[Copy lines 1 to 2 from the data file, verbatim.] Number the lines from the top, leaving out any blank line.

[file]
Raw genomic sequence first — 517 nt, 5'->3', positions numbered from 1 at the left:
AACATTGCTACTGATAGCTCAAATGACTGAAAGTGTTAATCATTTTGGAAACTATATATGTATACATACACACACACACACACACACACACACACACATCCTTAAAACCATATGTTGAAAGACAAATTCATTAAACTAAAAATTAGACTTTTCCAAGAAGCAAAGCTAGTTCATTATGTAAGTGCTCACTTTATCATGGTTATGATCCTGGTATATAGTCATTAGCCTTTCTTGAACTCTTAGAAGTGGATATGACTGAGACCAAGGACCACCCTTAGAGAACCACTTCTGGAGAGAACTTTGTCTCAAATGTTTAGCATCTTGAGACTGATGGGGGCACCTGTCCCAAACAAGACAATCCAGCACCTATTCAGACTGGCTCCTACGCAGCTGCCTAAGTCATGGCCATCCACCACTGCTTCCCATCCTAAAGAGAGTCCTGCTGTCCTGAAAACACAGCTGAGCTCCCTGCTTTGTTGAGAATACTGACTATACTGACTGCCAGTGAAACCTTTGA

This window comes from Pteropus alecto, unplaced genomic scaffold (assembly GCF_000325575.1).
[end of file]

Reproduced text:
Raw genomic sequence first — 517 nt, 5'->3', positions numbered from 1 at the left:
AACATTGCTACTGATAGCTCAAATGACTGAAAGTGTTAATCATTTTGGAAACTATATATGTATACATACACACACACACACACACACACACACACACATCCTTAAAACCATATGTTGAAAGACAAATTCATTAAACTAAAAATTAGACTTTTCCAAGAAGCAAAGCTAGTTCATTATGTAAGTGCTCACTTTATCATGGTTATGATCCTGGTATATAGTCATTAGCCTTTCTTGAACTCTTAGAAGTGGATATGACTGAGACCAAGGACCACCCTTAGAGAACCACTTCTGGAGAGAACTTTGTCTCAAATGTTTAGCATCTTGAGACTGATGGGGGCACCTGTCCCAAACAAGACAATCCAGCACCTATTCAGACTGGCTCCTACGCAGCTGCCTAAGTCATGGCCATCCACCACTGCTTCCCATCCTAAAGAGAGTCCTGCTGTCCTGAAAACACAGCTGAGCTCCCTGCTTTGTTGAGAATACTGACTATACTGACTGCCAGTGAAACCTTTGA